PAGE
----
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Comparing two types of perspective taking as strategies for detecting distress amongst parents of children with cancer: A randomised trial

View Article: PubMed Central - PubMed

ABSTRACT

Objective: To compare two perspective taking strategies on (i) clinicians’ ability to accurately identify negative thoughts and feelings of parents of children with cancer, and (ii) clinician distress.

Methods: Sixty-three hematology-oncology professionals and nursing students watched a video featuring parents of children with cancer. Participants were randomly assigned to one of two groups. In the imagine-self group, they were instructed to imagine the feelings and life consequences which they would experience if they were in the parents’ position. In the imagine-other group, they were instructed to imagine the feelings and life consequences experienced by the parents. Parent-clinician agreement on thoughts/feelings was evaluated (standard stimulus paradigm). Clinician distress was also assessed.

Results: The intervention was effective in manipulating perspective type. The groups did not significantly differ on parent-clinician agreement. Concentrating on personal feelings (imagine-self strategy) did predict lower agreement when controlling for trait empathy. Clinician distress was higher in the imagine-self group.

Conclusion: Although the link between perspective type and detection of distress remains unclear, the results suggest that clinicians who highly focus on their own feelings tend to be less accurate on parental distress and experience more distress themselves.

Practice implications: This research could potentially improve communication training and burnout prevention.

No MeSH data available.


Clinicians' level of concentration on personal and parent feelings as a function of experimental group (p < .01).Error bars represent standard deviations.
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pone.0175342.g002: Clinicians' level of concentration on personal and parent feelings as a function of experimental group (p < .01).Error bars represent standard deviations.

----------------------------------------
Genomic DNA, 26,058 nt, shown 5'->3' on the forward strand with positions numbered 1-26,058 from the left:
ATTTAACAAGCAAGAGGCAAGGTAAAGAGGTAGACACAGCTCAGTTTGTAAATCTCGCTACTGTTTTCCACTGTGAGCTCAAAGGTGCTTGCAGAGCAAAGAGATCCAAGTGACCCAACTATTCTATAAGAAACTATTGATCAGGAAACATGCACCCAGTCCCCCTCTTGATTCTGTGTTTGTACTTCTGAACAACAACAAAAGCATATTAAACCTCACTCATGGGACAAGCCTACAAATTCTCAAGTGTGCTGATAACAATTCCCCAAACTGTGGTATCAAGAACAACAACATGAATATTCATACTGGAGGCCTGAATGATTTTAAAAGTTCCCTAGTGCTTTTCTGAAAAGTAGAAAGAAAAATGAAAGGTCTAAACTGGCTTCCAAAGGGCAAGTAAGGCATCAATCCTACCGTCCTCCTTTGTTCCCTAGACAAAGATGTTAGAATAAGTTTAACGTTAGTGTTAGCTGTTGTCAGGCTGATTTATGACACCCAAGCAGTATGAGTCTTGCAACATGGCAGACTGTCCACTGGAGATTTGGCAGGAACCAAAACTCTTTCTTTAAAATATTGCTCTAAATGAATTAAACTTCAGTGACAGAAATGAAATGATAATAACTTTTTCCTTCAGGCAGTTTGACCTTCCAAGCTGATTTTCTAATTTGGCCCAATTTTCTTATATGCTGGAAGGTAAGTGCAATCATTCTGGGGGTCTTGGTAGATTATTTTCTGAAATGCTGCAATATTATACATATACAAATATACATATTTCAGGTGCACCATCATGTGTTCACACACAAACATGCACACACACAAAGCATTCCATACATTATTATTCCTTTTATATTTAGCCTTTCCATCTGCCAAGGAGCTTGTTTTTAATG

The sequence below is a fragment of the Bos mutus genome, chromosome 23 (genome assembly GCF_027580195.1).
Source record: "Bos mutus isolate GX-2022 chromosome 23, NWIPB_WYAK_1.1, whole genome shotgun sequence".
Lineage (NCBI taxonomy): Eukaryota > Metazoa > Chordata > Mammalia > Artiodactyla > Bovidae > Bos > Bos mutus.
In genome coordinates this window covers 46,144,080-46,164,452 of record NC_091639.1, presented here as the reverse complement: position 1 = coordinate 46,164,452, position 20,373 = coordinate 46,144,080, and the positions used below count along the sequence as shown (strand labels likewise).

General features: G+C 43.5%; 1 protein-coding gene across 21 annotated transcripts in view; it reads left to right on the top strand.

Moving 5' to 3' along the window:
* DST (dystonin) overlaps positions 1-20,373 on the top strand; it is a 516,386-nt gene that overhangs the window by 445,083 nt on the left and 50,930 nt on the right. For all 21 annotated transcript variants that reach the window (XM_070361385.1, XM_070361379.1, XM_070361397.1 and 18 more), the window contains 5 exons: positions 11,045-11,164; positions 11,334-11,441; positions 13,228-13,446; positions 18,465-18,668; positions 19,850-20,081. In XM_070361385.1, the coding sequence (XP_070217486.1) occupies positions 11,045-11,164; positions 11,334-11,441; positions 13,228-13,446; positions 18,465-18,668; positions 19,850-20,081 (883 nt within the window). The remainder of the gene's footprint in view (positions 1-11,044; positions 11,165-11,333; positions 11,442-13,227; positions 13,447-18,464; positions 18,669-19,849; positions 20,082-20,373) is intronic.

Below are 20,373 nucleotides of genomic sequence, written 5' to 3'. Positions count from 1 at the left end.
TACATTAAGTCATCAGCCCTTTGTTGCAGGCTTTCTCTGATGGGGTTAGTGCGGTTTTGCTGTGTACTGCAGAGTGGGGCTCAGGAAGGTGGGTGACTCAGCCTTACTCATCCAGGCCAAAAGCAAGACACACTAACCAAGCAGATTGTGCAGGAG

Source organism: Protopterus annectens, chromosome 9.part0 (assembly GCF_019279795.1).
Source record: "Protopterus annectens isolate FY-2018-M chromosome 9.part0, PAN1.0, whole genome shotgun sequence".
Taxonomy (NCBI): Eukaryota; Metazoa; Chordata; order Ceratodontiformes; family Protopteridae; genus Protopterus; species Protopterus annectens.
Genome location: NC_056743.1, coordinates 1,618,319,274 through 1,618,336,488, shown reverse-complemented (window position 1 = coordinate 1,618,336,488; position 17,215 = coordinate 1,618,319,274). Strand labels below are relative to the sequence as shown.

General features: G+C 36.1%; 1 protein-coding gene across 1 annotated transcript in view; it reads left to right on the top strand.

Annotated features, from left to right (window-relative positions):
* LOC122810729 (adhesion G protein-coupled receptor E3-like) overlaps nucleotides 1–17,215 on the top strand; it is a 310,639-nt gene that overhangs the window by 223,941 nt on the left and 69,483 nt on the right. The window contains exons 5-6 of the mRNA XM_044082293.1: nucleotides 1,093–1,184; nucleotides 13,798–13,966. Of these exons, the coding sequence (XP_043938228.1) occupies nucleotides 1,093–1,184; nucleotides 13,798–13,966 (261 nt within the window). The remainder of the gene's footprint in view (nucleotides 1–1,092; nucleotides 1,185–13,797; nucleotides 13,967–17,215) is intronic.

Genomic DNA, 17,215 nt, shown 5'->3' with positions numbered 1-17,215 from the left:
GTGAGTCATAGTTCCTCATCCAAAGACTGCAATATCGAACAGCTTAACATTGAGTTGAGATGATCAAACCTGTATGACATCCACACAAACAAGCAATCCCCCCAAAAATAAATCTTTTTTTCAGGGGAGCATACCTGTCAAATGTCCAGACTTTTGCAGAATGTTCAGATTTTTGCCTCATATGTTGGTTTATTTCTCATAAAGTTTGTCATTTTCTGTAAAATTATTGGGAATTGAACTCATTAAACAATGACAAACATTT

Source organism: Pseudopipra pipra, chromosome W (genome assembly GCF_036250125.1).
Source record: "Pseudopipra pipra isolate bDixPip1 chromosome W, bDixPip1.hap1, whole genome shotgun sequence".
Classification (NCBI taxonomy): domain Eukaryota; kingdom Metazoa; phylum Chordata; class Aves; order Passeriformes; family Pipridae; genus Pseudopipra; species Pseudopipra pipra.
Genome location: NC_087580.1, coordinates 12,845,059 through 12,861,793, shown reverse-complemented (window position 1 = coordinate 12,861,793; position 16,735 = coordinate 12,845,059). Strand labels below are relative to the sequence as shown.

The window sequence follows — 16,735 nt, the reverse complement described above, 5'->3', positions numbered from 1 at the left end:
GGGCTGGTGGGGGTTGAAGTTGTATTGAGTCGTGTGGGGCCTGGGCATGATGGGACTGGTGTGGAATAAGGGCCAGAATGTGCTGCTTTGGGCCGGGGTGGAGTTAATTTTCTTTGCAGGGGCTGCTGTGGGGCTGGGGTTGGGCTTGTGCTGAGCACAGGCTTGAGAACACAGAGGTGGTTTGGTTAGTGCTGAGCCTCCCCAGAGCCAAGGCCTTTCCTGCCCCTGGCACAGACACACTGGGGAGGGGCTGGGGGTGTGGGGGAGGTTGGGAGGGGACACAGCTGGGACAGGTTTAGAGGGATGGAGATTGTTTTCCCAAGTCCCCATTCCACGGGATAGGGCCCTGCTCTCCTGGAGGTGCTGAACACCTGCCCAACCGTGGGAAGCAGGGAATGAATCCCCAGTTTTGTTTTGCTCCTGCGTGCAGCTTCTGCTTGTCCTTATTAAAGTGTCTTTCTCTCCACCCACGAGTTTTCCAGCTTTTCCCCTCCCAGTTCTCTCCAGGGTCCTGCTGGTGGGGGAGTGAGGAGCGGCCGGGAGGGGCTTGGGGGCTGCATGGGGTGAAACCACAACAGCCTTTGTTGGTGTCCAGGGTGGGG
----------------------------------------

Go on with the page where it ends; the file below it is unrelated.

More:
Mentions: In the repeated measures ANOVA, a significant interaction effect was found for group and type of feeling, F(1, 61) = 9.27, p < .01, with a medium effect size (partial η2 = .132; Fig 2). Tukey analyses showed a significant difference in clinicians’ level of concentration on personal feelings between the imagine-self group (M = 6.32, SD = .40) and the imagine-other-group (M = 4.69, SD = .40), p < .05. The groups did not significantly differ on level of concentration on parent feelings.


Comparing two types of perspective taking as strategies for detecting distress amongst parents of children with cancer: A randomised trial
Clinicians' level of concentration on personal and parent feelings as a function of experimental group (p < .01).Error bars represent standard deviations.
© Copyright Policy
Related In: Results  -  Collection

License
Show All Figures
getmorefigures.php?uid=PMC5383290&req=5

pone.0175342.g002: Clinicians' level of concentration on personal and parent feelings as a function of experimental group (p < .01).Error bars represent standard deviations.
Mentions: In the repeated measures ANOVA, a significant interaction effect was found for group and type of feeling, F(1, 61) = 9.27, p < .01, with a medium effect size (partial η2 = .132; Fig 2). Tukey analyses showed a significant difference in clinicians’ level of concentration on personal feelings between the imagine-self group (M = 6.32, SD = .40) and the imagine-other-group (M = 4.69, SD = .40), p < .05. The groups did not significantly differ on level of concentration on parent feelings.

View Article: PubMed Central - PubMed

ABSTRACT

Objective: To compare two perspective taking strategies on (i) clinicians&rsquo; ability to accurately identify negative thoughts and feelings of parents of children with cancer, and (ii) clinician distress.

Methods: Sixty-three hematology-oncology professionals and nursing students watched a video featuring parents of children with cancer. Participants were randomly assigned to one of two groups. In the imagine-self group, they were instructed to imagine the feelings and life consequences which they would experience if they were in the parents&rsquo; position. In the imagine-other group, they were instructed to imagine the feelings and life consequences experienced by the parents. Parent-clinician agreement on thoughts/feelings was evaluated (standard stimulus paradigm). Clinician distress was also assessed.

Results: The intervention was effective in manipulating perspective type. The groups did not significantly differ on parent-clinician agreement. Concentrating on personal feelings (imagine-self strategy) did predict lower agreement when controlling for trait empathy. Clinician distress was higher in the imagine-self group.

Conclusion: Although the link between perspective type and detection of distress remains unclear, the results suggest that clinicians who highly focus on their own feelings tend to be less accurate on parental distress and experience more distress themselves.

Practice implications: This research could potentially improve communication training and burnout prevention.

No MeSH data available.